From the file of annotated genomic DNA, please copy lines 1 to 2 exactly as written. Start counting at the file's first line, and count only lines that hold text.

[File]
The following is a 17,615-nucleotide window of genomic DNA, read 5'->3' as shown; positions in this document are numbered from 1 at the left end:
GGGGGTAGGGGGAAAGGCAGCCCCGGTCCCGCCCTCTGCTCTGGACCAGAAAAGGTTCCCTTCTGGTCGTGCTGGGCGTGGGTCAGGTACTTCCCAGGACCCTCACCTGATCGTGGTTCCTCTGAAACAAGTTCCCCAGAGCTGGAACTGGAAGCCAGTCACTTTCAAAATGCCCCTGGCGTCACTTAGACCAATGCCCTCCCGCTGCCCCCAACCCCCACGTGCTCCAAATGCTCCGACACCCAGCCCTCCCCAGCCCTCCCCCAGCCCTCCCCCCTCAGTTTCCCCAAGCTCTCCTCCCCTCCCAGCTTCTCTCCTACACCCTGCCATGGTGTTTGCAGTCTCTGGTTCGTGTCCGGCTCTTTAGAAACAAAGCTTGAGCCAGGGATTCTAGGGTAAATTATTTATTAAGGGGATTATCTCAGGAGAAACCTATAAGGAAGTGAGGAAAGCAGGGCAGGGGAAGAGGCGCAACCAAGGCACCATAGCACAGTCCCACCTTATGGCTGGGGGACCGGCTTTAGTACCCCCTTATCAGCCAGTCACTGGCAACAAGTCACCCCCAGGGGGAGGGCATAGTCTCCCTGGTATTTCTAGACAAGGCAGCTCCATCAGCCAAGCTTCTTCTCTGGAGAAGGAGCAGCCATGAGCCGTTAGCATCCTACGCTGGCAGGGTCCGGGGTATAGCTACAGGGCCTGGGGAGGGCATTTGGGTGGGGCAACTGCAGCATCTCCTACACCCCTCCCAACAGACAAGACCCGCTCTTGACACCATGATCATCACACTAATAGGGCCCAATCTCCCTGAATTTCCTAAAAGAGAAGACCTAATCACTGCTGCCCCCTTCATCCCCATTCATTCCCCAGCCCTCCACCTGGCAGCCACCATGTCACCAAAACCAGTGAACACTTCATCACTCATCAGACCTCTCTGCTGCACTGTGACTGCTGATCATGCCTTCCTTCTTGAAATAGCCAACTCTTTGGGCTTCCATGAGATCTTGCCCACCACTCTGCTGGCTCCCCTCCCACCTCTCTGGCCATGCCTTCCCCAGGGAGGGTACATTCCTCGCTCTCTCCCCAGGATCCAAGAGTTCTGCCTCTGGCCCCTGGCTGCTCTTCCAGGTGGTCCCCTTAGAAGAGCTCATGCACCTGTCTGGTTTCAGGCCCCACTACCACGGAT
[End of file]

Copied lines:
The following is a 17,615-nucleotide window of genomic DNA, read 5'->3' as shown; positions in this document are numbered from 1 at the left end:
GGGGGTAGGGGGAAAGGCAGCCCCGGTCCCGCCCTCTGCTCTGGACCAGAAAAGGTTCCCTTCTGGTCGTGCTGGGCGTGGGTCAGGTACTTCCCAGGACCCTCACCTGATCGTGGTTCCTCTGAAACAAGTTCCCCAGAGCTGGAACTGGAAGCCAGTCACTTTCAAAATGCCCCTGGCGTCACTTAGACCAATGCCCTCCCGCTGCCCCCAACCCCCACGTGCTCCAAATGCTCCGACACCCAGCCCTCCCCAGCCCTCCCCCAGCCCTCCCCCCTCAGTTTCCCCAAGCTCTCCTCCCCTCCCAGCTTCTCTCCTACACCCTGCCATGGTGTTTGCAGTCTCTGGTTCGTGTCCGGCTCTTTAGAAACAAAGCTTGAGCCAGGGATTCTAGGGTAAATTATTTATTAAGGGGATTATCTCAGGAGAAACCTATAAGGAAGTGAGGAAAGCAGGGCAGGGGAAGAGGCGCAACCAAGGCACCATAGCACAGTCCCACCTTATGGCTGGGGGACCGGCTTTAGTACCCCCTTATCAGCCAGTCACTGGCAACAAGTCACCCCCAGGGGGAGGGCATAGTCTCCCTGGTATTTCTAGACAAGGCAGCTCCATCAGCCAAGCTTCTTCTCTGGAGAAGGAGCAGCCATGAGCCGTTAGCATCCTACGCTGGCAGGGTCCGGGGTATAGCTACAGGGCCTGGGGAGGGCATTTGGGTGGGGCAACTGCAGCATCTCCTACACCCCTCCCAACAGACAAGACCCGCTCTTGACACCATGATCATCACACTAATAGGGCCCAATCTCCCTGAATTTCCTAAAAGAGAAGACCTAATCACTGCTGCCCCCTTCATCCCCATTCATTCCCCAGCCCTCCACCTGGCAGCCACCATGTCACCAAAACCAGTGAACACTTCATCACTCATCAGACCTCTCTGCTGCACTGTGACTGCTGATCATGCCTTCCTTCTTGAAATAGCCAACTCTTTGGGCTTCCATGAGATCTTGCCCACCACTCTGCTGGCTCCCCTCCCACCTCTCTGGCCATGCCTTCCCCAGGGAGGGTACATTCCTCGCTCTCTCCCCAGGATCCAAGAGTTCTGCCTCTGGCCCCTGGCTGCTCTTCCAGGTGGTCCCCTTAGAAGAGCTCATGCACCTGTCTGGTTTCAGGCCCCACTACCACGGAT